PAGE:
Are Pets Good for Your Health?

Do dogs, cats and guinea pigs offer health benefits to their owners?

By Reader's Digest Editors

Are Pets Good for Your Health?©Brand X Pictures/Thinkstock
Do dogs, cats and guinea pigs offer health benefits to their owners? That’s the common wisdom, but the jury is still out on just how therapeutic pets really are, according to a recent article in the New York Times. In 2008, the National Institutes of Health launched a research initiative to examine the relationship between pets and our health. Here’s some of what they’ve found so far.

  • Scientists looked at 421 heart attack victims—some dog owners, some not—a year after they’d suffered their myocardial infractions. Dog owners who had canine companions were far more likely to be alive than were those without, regardless of the severity of the heart attack.
  • A study of more than 2,000 adults found, not surprisingly, that dog owners who regularly walked their dogs were more physically active and less likely to be obese than those who didn’t own or walk a dog. Another study followed older adults and found that those who regularly walked a dog had greater mobility inside their homes than others who took part in the study.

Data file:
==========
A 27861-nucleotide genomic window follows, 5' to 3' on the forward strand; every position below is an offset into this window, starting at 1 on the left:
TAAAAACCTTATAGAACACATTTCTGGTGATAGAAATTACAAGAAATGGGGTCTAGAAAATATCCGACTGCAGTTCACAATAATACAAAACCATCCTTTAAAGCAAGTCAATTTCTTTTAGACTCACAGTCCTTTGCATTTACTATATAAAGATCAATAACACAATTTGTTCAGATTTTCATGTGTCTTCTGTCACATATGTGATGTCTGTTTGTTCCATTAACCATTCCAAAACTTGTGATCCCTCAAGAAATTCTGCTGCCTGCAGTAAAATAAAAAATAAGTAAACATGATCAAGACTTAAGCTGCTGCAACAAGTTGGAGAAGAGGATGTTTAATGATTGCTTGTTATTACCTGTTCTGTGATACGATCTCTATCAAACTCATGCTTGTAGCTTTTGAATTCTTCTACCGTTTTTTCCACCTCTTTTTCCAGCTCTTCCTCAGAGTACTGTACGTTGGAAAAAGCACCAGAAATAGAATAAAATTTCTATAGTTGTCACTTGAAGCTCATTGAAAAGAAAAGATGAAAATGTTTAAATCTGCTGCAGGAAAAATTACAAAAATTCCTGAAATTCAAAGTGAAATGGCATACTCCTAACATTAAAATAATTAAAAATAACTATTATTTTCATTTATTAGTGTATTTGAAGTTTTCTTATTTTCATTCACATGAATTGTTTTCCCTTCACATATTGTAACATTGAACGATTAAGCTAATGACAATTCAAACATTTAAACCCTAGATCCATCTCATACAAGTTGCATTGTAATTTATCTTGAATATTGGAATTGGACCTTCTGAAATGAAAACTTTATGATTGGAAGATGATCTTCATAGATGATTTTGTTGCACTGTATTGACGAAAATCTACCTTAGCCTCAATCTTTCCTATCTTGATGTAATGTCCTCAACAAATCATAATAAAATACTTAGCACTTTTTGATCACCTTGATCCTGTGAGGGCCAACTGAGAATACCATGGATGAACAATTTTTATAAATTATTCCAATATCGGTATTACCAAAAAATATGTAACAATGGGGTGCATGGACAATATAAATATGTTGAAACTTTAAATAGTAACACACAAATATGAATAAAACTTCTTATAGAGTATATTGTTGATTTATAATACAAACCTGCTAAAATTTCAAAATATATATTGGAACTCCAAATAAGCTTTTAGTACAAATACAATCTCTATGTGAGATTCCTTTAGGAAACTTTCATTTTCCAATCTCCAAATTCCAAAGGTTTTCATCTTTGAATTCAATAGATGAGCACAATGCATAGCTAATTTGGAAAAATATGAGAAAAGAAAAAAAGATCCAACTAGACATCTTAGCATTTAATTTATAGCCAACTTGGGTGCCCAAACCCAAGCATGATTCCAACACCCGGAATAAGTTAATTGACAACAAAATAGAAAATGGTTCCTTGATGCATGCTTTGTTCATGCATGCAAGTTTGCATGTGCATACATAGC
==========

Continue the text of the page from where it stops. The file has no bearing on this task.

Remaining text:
• Walking a dog leads to more conversations and helps you stay socially connected, which in turn leads to living longer with fewer mental and physical declines as you age, another study indicates.
  • It’s not just seniors and other adults who may be able thank their pets in part for their emotional well-being. “When children are asked who they talk to when they get upset, a lot of times their first answer is their pet,” Dr. James Griffin, a scientist at NIH’s Eunice Kennedy Shriver National Institute of Child Health and Human Development told the NIH “News in Health” newsletter. “This points to the importance of pets as a source of comfort and developing empathy.”

Other studies indicate that pets may:

  • help lower blood pressure
  • reduce stress
  • lower health care costs (pet owners visit the doctor less frequently than those who don’t have an animal, research indicates)
  • fight depression

Whether these apparent boosts can be proven or not remains to be seen. But in the meantime, if you’re weighing the pros and cons of pet ownership, you might want to take this evidence into account.

Sources: The New York Times, the National Institutes of Health

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